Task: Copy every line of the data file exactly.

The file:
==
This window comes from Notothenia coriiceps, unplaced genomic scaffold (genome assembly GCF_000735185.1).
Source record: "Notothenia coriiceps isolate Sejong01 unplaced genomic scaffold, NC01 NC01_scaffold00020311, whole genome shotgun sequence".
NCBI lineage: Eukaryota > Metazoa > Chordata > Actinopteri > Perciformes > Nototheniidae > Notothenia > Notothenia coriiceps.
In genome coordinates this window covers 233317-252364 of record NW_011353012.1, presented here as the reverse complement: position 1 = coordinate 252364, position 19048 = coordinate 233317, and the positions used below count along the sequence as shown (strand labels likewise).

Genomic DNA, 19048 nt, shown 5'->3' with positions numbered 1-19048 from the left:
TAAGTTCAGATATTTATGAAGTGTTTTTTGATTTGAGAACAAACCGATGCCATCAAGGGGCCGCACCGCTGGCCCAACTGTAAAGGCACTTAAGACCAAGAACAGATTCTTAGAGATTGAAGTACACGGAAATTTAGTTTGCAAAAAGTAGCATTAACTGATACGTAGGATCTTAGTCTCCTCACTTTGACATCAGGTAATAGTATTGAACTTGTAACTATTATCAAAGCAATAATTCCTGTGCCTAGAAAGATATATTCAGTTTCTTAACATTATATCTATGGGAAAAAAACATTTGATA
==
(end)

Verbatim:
This window comes from Notothenia coriiceps, unplaced genomic scaffold (genome assembly GCF_000735185.1).
Source record: "Notothenia coriiceps isolate Sejong01 unplaced genomic scaffold, NC01 NC01_scaffold00020311, whole genome shotgun sequence".
NCBI lineage: Eukaryota > Metazoa > Chordata > Actinopteri > Perciformes > Nototheniidae > Notothenia > Notothenia coriiceps.
In genome coordinates this window covers 233317-252364 of record NW_011353012.1, presented here as the reverse complement: position 1 = coordinate 252364, position 19048 = coordinate 233317, and the positions used below count along the sequence as shown (strand labels likewise).

Genomic DNA, 19048 nt, shown 5'->3' with positions numbered 1-19048 from the left:
TAAGTTCAGATATTTATGAAGTGTTTTTTGATTTGAGAACAAACCGATGCCATCAAGGGGCCGCACCGCTGGCCCAACTGTAAAGGCACTTAAGACCAAGAACAGATTCTTAGAGATTGAAGTACACGGAAATTTAGTTTGCAAAAAGTAGCATTAACTGATACGTAGGATCTTAGTCTCCTCACTTTGACATCAGGTAATAGTATTGAACTTGTAACTATTATCAAAGCAATAATTCCTGTGCCTAGAAAGATATATTCAGTTTCTTAACATTATATCTATGGGAAAAAAACATTTGATA